Thursday, September 2

Joey's theory


This picture was taken a couple weeks ago at my friends Joey and Heidi's 7th Annual Birthday Karaoke Throwdown. I almost didn't go because I am terrified of karaoke, but this impromptu shot with Joey made it more than worth it. In honor of our friendship and in explanation of the above, I offer you this, a sampling from one of the first essays I ever wrote about coming out of the disability closet....

My friend Joey has this theory that people don’t talk about my little arm in front of me because they think I don’t know it’s there. It sounds ridiculous, but is probably true since I've spent the larger part of my life trying to pretend it wasn't there myself.

I met Joey soon after I got a job at a radio station, when he moved into the office across the hall from mine. He introduced himself and said, “So, what’s your story?” Then he tried to convince me that the lamp in my office actually belonged in his office. I liked Joey right away because I like people who are upfront and sometimes blunt, but who end up caring a lot more than most people. It turns out Joey had a great story of his own. He was born in Ambler, Pennsylvania, about nine years before I was born in the same state. When he was eight years old, his mom died from cancer, leaving Joey and his dad behind to fend for themselves. I guess sometime after that, his dad got married again, but Joey never quite fit in with the new family they were trying to start. Joey’s dad was a jockey and they moved around a lot. Somehow they made it all the way out to New Mexico which is where Joey began his own story. He went to live at the Boys' Ranch which is a home for boys in trouble or boys, like Joey, who need another place to live. He lived at the Boys' Ranch until he graduated from high school. Then he went to college for a year until he ran out of money and got tired of the party lifestyle. Sometime in there, he started an electronic band called The Echoing Green.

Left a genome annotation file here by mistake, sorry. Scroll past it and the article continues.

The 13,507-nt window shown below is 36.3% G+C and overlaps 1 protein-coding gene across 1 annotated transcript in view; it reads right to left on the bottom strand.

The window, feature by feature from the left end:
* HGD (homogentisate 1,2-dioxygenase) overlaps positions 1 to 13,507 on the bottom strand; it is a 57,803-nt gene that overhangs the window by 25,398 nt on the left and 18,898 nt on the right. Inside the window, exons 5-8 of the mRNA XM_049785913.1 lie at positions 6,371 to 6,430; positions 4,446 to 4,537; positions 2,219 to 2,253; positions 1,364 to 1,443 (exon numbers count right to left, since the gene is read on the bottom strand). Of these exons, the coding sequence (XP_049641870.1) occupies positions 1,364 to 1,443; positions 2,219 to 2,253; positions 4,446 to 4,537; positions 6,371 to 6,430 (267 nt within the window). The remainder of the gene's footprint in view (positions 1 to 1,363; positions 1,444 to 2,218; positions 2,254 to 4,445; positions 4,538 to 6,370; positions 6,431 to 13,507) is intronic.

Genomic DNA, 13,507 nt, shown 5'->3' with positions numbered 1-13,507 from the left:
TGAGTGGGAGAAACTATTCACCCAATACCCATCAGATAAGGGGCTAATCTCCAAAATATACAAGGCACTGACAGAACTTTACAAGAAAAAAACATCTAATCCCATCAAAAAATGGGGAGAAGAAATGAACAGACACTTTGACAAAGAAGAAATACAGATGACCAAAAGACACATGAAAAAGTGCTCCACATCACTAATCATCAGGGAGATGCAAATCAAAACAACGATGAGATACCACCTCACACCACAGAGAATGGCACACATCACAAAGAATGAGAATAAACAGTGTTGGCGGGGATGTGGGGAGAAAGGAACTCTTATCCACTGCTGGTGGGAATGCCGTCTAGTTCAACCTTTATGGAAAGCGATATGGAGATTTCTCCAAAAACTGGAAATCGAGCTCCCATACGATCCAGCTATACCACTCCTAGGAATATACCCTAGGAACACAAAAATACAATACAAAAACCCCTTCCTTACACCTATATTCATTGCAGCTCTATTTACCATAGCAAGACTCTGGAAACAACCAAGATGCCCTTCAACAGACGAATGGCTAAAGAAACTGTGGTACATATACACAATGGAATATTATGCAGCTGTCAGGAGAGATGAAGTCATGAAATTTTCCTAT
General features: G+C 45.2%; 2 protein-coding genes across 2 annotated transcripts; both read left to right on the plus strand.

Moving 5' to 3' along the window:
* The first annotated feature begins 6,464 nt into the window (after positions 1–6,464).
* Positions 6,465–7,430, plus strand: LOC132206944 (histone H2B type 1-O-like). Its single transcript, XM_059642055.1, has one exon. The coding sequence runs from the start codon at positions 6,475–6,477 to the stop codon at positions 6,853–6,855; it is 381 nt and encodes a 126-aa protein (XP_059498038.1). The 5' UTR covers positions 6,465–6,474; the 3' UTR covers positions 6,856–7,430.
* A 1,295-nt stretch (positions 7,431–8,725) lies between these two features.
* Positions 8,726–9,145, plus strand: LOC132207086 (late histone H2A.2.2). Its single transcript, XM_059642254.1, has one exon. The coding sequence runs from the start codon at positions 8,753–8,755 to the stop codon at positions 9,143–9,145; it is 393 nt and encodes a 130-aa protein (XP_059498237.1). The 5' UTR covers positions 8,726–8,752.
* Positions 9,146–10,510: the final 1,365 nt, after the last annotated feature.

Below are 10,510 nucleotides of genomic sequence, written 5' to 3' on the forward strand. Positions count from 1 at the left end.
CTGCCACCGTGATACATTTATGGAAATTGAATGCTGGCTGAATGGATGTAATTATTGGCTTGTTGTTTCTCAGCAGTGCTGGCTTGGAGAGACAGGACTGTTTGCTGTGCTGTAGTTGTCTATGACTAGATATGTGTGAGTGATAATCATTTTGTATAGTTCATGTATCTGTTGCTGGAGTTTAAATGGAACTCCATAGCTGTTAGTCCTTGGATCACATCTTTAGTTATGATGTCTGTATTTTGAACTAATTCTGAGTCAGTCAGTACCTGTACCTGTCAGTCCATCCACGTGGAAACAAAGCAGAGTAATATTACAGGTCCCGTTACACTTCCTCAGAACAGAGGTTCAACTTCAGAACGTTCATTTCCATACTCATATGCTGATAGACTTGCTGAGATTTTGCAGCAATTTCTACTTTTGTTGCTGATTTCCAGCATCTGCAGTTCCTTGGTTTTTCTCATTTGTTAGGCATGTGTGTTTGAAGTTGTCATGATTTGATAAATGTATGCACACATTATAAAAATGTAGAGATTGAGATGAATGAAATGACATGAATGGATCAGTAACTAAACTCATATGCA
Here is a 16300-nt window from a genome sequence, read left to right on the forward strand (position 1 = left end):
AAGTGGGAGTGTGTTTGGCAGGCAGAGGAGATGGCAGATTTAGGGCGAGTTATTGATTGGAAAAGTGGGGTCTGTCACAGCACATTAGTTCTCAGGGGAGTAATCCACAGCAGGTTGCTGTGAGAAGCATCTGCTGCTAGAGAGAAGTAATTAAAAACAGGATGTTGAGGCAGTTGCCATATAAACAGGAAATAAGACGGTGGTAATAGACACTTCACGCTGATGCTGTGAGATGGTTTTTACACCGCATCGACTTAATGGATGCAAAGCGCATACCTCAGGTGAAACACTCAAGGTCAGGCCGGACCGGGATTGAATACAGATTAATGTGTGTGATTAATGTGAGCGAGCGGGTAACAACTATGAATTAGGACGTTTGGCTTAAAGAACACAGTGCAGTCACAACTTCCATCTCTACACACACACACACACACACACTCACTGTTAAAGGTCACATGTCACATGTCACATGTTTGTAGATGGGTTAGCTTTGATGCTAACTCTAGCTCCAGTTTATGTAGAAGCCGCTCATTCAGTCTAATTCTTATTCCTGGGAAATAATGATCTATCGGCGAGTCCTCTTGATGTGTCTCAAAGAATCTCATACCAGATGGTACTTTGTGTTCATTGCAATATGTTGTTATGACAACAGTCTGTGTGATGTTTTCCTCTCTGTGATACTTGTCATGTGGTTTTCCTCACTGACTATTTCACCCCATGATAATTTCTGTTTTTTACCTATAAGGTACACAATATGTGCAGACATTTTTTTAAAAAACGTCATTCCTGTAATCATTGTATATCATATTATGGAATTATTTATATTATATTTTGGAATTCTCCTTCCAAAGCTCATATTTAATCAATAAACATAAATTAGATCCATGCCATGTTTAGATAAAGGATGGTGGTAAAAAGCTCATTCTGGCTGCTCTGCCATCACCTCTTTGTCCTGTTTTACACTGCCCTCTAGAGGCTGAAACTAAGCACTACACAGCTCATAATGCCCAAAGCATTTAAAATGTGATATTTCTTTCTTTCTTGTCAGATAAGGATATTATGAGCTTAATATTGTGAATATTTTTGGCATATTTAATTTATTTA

I worked across the hall from Joey for a little over a year and that's when I began to make friends with my own disability. Not only did Joey notice my arm, he made a point of talking about it. He made fun of it and invited me to join him, often at the expense of some unsuspecting victim. “Stop staring at Tasha's arm!,” he'd blurt out in a group of co-workers, followed by awkward silence broken only by my own laughter. His favorite pastime was shocking people out of their ‘don’t say anything, she doesn’t know’ masquerade and forcing them, and me, to lighten up. Joey made himself comfortable around me. I walked into my office one day and found ‘It only takes one hand to slap someone’ written in blue on my wipe off board. Joey’s magnetic personality allows him to say almost anything and get away with it; people just giggle.

Joey and his story remind me that when you get hurt in life, two things can happen; you can lose heart, or get a bigger one. Joey has a huge heart, not because there haven’t been hurts, unbearable pain even, but because he’s accepted healing love from God and chosen to make the best of it. Also, he’s chosen to laugh instead of crying. Joey helped me to become an actor in my own personal living comedy. We had endless material. A couple years ago, several of us went out for Mexican. Standing in line, Joey whispered, “Ask them if they have a burrito that you can eat with one hand.”

After I wasn’t working with Joey anymore, I went to an Echoing Green concert. I usually avoid anything involving large amounts of people and a lot of standing and jumping, but I'd never seen Joey in concert. It was just after a hard rain and the desert smelled sweet with puddles on the road. Up on stage, Joey sang an old Echoing Green song he wrote called ‘The Story of Our Lives.’ I'd heard it before, but that night it sank into my soul . . . “Tonight/our dreams are in our sights/as we're lifted out of nowhere/with sunspots in our eyes/we see the glory of our lives...” Standing there, I found myself lifted out of my own self-consciousness. I wasn’t at a concert anymore. I wasn’t standing in a crowd. I felt the weight of life falling away, replaced by an uplifting sense of glory born of heartbreak.